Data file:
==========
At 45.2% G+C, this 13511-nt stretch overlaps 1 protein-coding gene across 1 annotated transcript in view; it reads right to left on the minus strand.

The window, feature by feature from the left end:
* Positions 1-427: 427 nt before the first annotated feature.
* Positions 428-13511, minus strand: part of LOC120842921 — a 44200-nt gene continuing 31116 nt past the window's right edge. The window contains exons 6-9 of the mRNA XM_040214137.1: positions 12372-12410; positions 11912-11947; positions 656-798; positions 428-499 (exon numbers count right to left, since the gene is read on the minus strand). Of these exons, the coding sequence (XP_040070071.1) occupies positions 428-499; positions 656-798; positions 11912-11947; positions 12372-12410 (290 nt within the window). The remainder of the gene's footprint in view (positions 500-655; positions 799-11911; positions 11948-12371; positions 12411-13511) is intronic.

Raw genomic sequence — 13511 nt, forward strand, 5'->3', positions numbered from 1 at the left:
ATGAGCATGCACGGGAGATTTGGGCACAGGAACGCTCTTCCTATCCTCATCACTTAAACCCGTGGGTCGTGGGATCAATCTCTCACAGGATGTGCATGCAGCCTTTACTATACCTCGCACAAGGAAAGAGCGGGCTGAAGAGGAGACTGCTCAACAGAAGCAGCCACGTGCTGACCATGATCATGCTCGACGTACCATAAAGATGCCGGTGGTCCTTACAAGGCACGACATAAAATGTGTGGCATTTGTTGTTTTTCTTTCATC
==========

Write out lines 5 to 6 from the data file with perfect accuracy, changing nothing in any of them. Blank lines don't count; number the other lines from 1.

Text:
Raw genomic sequence — 13511 nt, forward strand, 5'->3', positions numbered from 1 at the left:
ATGAGCATGCACGGGAGATTTGGGCACAGGAACGCTCTTCCTATCCTCATCACTTAAACCCGTGGGTCGTGGGATCAATCTCTCACAGGATGTGCATGCAGCCTTTACTATACCTCGCACAAGGAAAGAGCGGGCTGAAGAGGAGACTGCTCAACAGAAGCAGCCACGTGCTGACCATGATCATGCTCGACGTACCATAAAGATGCCGGTGGTCCTTACAAGGCACGACATAAAATGTGTGGCATTTGTTGTTTTTCTTTCATC